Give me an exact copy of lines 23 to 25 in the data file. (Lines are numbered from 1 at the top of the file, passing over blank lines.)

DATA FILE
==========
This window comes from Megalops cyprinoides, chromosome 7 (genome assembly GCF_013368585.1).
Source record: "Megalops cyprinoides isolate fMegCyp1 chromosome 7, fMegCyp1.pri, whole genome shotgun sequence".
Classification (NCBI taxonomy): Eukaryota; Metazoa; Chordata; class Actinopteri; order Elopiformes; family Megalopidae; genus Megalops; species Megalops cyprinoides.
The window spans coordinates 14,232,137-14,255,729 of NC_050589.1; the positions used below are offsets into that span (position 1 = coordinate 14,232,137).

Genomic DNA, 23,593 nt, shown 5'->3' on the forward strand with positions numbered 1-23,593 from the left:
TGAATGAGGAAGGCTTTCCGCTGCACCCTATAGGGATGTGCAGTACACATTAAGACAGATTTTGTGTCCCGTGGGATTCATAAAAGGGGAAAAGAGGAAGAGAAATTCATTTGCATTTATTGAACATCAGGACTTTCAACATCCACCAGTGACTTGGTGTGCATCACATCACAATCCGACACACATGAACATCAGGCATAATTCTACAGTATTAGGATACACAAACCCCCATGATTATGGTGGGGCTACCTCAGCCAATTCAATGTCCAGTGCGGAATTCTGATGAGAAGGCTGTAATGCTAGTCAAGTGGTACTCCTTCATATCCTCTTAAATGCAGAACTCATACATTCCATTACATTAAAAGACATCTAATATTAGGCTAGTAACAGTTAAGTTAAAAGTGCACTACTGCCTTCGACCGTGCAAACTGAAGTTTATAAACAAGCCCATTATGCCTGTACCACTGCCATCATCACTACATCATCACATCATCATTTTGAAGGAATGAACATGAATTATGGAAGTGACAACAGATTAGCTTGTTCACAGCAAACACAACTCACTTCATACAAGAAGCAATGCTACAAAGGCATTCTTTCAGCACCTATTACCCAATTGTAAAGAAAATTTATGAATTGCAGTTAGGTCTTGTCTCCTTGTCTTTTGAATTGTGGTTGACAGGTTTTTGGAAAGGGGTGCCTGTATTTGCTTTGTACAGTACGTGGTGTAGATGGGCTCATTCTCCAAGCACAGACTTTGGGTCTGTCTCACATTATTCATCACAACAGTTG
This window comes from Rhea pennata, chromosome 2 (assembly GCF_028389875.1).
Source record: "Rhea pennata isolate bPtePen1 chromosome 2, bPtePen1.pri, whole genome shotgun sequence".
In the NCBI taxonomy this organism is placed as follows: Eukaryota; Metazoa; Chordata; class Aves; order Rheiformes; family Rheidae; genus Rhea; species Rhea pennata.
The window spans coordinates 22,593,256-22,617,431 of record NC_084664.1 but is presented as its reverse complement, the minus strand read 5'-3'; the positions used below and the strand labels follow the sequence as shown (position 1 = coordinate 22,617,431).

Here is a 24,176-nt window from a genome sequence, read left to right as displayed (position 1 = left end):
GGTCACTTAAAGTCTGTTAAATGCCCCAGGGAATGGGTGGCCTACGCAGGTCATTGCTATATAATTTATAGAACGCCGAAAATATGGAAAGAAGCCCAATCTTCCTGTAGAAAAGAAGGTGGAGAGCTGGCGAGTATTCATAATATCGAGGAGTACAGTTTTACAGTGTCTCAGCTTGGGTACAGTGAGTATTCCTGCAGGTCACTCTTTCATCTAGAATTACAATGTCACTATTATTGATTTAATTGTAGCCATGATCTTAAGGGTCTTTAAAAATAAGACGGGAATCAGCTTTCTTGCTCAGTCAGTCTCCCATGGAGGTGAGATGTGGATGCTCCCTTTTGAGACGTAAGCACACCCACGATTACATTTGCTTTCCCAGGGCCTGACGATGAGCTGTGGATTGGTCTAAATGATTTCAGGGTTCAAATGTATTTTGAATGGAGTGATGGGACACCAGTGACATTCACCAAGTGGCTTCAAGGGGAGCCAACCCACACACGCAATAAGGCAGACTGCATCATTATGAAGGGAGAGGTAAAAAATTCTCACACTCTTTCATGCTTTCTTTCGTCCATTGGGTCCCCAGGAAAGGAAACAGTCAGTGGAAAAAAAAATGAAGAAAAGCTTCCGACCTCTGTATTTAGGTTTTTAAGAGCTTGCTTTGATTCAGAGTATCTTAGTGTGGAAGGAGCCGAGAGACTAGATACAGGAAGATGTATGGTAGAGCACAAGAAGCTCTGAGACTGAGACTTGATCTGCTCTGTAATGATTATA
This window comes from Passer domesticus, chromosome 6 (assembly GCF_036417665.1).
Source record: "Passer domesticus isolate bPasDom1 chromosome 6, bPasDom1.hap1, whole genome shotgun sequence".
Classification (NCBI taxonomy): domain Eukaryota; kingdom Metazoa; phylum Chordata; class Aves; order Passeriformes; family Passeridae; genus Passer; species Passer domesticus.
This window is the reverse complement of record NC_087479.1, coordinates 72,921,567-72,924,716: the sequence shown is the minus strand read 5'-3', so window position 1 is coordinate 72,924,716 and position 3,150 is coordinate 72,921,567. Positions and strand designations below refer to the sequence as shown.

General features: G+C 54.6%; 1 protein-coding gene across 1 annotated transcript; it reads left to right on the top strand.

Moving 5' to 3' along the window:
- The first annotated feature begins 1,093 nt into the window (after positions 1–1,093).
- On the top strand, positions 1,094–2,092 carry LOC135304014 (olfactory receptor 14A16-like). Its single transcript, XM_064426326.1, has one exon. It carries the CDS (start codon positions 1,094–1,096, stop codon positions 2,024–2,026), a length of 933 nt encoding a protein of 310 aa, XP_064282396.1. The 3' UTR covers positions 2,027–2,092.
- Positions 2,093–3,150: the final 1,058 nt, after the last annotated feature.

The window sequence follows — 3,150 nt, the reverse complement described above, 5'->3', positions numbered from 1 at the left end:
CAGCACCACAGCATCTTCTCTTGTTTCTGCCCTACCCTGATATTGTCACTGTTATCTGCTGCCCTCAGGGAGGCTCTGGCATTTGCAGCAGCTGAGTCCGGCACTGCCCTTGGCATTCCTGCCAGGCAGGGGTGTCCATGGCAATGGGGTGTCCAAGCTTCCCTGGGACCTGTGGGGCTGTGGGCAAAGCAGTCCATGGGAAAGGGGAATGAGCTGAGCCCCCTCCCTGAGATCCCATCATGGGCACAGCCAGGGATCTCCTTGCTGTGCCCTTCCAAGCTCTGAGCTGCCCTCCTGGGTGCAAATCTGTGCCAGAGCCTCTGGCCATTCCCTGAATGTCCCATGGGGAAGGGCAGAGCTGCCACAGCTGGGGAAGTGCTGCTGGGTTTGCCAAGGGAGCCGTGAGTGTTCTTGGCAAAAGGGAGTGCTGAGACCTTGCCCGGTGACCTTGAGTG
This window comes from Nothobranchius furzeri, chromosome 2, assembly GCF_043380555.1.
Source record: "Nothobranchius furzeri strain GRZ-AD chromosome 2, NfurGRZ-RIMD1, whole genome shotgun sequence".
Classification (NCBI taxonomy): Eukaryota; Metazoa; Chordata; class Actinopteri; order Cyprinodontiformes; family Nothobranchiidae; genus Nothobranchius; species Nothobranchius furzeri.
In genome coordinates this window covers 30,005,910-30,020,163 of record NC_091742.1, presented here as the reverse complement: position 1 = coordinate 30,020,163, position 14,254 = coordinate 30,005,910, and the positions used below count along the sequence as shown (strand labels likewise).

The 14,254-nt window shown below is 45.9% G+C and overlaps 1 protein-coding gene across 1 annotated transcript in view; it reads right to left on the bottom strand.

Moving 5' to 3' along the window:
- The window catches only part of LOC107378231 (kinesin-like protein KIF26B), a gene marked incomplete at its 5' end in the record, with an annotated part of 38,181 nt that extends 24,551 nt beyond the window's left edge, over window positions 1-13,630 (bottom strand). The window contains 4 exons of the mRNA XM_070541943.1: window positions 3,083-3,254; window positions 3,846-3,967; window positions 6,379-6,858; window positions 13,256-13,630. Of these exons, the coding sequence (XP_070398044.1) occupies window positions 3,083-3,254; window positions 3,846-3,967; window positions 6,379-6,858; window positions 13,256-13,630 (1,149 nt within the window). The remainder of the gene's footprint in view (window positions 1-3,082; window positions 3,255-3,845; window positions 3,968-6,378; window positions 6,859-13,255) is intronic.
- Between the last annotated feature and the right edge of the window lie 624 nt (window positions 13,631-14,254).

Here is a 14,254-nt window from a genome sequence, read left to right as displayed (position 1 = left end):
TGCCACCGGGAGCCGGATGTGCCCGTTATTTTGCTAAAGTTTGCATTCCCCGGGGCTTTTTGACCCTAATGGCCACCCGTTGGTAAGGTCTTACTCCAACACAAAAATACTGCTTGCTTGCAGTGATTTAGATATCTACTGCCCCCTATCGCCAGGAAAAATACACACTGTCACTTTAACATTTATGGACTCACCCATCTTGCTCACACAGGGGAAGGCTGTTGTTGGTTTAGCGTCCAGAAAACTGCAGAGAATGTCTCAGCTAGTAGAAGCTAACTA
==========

CAGCACCACAGCATCTTCTCTTGTTTCTGCCCTACCCTGATATTGTCACTGTTATCTGCTGCCCTCAGGGAGGCTCTGGCATTTGCAGCAGCTGAGTCCGGCACTGCCCTTGGCATTCCTGCCAGGCAGGGGTGTCCATGGCAATGGGGTGTCCAAGCTTCCCTGGGACCTGTGGGGCTGTGGGCAAAGCAGTCCATGGGAAAGGGGAATGAGCTGAGCCCCCTCCCTGAGATCCCATCATGGGCACAGCCAGGGATCTCCTTGCTGTGCCCTTCCAAGCTCTGAGCTGCCCTCCTGGGTGCAAATCTGTGCCAGAGCCTCTGGCCATTCCCTGAATGTCCCATGGGGAAGGGCAGAGCTGCCACAGCTGGGGAAGTGCTGCTGGGTTTGCCAAGGGAGCCGTGAGTGTTCTTGGCAAAAGGGAGTGCTGAGACCTTGCCCGGTGACCTTGAGTG
This window comes from Nothobranchius furzeri, chromosome 2, assembly GCF_043380555.1.
Source record: "Nothobranchius furzeri strain GRZ-AD chromosome 2, NfurGRZ-RIMD1, whole genome shotgun sequence".